Spontaneous Yoga ~ Touched by Grace
The phenomenon of spontaneous kriyas: its source, forms of manifestation and deep meaning
TEXT-BASED ON LIVE INTERVIEW: Igor Kufayev
TRANSCRIPTION: Yogananda Menzel
INTRODUCTION: Sundari Ma Doerk
This is the English version of the first German-language article by Igor Kufayev that has been published by the magazine Yoga Aktuell Germany, February / March edition 2017 (102):
To read and order the current edition of Yoga Aktuell, please visit: Yoga Aktuell
"There is no awakening without kriyas… awakening itself is a grand kriya." – Igor Kufayev
From the standpoint of Yoga, knowledge, no matter how profound, needs to be cognized and experienced directly — first-hand. There always have been teachers, who emphasized that direct realization by giving seekers direct taste of their own nature, which has always been associated with shaktipat — the transmission of Divine power. Shaktipat unlocks that hidden potential known as Kundalini. Kriyas, involuntary movements arise in meditation as the result of the stirring, awakening, and unfolding of Kundalini Shakti. The phenomenon of kriyas remains a relatively unexplored subject, yet is a profoundly interesting one. They are the by-product of greater activity of pranic flow through the subtler pathways of energy ushered by the activation of Life Force.
This fascinating phenomenon is a constant feature of the retreats of spiritual Teacher Igor Kufayev, arising in nearly every participant. It is his wish to provide deeper understanding of the journey of awakening and honor the Shakti, the Divine Mother, who is the timeless source and origin of yoga — and of all spiritual traditions.
Kundalini, Kriyas and the Path of the Heart
The term “kundalini,” though well known now in the west, is not just some esoteric force within human physiology. Kundalini controls absolutely all functioning in the body-mind. Whenever I try to dispel this air of mysticism around Kundalini, I often say that Kundalini is simply your soul. It is your soul. It is my and your soul.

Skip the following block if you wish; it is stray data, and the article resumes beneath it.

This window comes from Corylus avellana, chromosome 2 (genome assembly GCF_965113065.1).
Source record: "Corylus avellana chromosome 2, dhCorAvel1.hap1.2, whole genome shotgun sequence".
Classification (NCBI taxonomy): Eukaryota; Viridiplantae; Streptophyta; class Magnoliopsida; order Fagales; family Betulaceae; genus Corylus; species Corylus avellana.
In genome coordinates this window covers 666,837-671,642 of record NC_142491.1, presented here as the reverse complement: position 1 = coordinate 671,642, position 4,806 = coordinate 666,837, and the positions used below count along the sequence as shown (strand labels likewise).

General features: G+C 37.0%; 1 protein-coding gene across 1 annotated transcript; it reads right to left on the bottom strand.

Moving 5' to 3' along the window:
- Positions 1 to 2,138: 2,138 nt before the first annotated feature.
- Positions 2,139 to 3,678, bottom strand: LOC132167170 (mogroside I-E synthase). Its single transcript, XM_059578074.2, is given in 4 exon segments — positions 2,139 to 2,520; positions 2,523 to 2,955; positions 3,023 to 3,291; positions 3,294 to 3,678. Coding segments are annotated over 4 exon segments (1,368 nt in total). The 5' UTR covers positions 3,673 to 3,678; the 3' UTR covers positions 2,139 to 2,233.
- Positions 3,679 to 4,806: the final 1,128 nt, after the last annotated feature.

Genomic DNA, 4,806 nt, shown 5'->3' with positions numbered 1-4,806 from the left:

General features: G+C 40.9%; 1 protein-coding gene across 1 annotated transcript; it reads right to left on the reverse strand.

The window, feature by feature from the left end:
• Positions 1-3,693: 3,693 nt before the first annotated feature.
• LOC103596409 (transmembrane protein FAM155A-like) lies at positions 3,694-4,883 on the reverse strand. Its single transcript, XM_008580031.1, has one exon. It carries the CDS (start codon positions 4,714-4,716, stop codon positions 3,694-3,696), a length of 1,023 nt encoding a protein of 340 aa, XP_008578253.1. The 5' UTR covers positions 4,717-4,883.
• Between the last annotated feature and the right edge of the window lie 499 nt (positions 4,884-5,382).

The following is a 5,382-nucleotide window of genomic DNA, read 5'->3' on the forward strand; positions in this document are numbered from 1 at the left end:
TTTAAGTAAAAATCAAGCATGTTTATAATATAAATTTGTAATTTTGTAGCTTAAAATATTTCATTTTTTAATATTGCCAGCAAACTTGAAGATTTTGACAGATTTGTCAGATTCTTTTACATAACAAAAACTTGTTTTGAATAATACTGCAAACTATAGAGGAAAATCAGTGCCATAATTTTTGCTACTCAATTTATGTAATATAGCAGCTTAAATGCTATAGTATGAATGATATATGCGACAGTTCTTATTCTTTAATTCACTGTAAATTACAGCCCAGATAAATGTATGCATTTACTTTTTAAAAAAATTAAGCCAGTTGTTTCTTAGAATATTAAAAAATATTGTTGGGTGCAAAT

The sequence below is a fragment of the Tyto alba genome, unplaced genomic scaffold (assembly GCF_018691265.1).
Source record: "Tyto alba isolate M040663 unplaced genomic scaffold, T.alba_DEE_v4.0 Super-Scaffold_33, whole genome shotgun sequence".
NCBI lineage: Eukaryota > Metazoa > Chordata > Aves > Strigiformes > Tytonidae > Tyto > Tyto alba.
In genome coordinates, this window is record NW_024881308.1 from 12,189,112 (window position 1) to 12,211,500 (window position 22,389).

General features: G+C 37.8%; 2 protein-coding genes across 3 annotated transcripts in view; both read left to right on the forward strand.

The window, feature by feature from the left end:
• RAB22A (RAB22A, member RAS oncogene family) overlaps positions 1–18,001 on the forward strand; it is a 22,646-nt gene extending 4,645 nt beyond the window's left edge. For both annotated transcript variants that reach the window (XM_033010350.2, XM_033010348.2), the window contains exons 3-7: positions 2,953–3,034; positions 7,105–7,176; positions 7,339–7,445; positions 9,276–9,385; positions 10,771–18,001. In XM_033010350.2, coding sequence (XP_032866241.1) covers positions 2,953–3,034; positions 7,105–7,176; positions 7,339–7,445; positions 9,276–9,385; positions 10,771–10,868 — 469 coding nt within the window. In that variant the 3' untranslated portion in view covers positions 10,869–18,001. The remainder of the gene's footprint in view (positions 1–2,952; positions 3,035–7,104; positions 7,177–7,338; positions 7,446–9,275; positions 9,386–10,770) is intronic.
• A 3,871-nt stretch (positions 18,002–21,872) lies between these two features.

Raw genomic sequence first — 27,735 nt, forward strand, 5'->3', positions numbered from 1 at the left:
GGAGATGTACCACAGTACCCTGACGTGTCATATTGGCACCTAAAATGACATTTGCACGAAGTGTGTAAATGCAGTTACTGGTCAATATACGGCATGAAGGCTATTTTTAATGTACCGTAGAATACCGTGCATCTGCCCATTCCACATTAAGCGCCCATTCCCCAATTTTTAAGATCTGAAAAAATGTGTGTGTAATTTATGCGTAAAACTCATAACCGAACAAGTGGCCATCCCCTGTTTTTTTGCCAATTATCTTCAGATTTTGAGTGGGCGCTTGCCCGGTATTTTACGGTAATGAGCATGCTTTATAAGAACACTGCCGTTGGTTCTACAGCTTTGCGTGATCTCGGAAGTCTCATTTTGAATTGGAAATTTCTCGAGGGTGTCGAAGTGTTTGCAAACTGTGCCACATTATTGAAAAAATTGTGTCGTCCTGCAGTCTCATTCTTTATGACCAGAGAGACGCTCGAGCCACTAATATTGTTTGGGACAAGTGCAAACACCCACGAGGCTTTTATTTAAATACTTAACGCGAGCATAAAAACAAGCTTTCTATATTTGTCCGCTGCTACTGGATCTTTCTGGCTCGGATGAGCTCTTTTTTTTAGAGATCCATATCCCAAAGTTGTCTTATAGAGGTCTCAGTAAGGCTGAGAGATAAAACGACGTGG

From the Hindu perspective, Kundalini is that life force which is coiled at the base of the spine in the Muladhara Chakra, which represents the potential present in human Consciousness in a state of homeostasis. And that dormant energy needs to be awakened in order for necessary transformative processes to ensue. In other words, no practices bear any fruit unless the very force responsible for the transformation of Consciousness is being released. This is the loftiest aspiration behind all spiritual practices, regardless of where they were born, and where they were developed.
Kundalini is the soul in its pure potentiality within every being, as the potentiality of who we are, as opposed to what we perceive ourselves to be. Our perception of who we are is just that — a set of memories and concepts that have formed and instructed us from the moment we began to cognize our environment as toddlers and began to make sense out of all that. With the progressive growth of the human organism, this set of ideas eventually crystallizes into what we then understand to be our individuality — this is what puts our consciousness into that state of homeostasis in the first place. In other words, it’s as if we are undergoing a certain necessary programming; we are being programmed in order to grow and function as this evolved human, in order to be part of this culture we are born into. There has to be this aspect in consciousness, otherwise individuality cannot be experienced. Without the process of contraction, there is no individuality, no individual soul. And awakening is what deprograms us from that programming that took place.
I’d like to add that it’s practically impossible to fully articulate what Kundalini is. Why? Because as we’ve said that Kundalini is our soul, another very suitable term for Kundalini is Consciousness. In other words, Kundalini is our Consciousness — our soul, our Consciousness, just different terms for the same thing — the same reality. We can never understand Kundalini, because Kundalini is not an object — it’s our own Consciousness. Consciousness is that what illumines objects of our perception. But there is no other agency that illumines Consciousness.
The sanskrit word for Consciousness is Chit. Chit is the knower of reality. It cannot be reduced to an object by virtue of which one can know Chit. Chit is that which knows. Kundalini is Chit in the life force of a human body. As soon as we begin to think of Kundalini as some kind of energy residing in the body, we are running the risk of reducing our own Consciousness to an object of observation. When we understand that Kundalini is nothing other than our own awareness in a state of identification with the body-mind, then we can understand that in order for that energy to awaken, something has to happen within Consciousness itself, there must be some movement within that Consciousness, which is contracted away from its own glory. Something has to happen.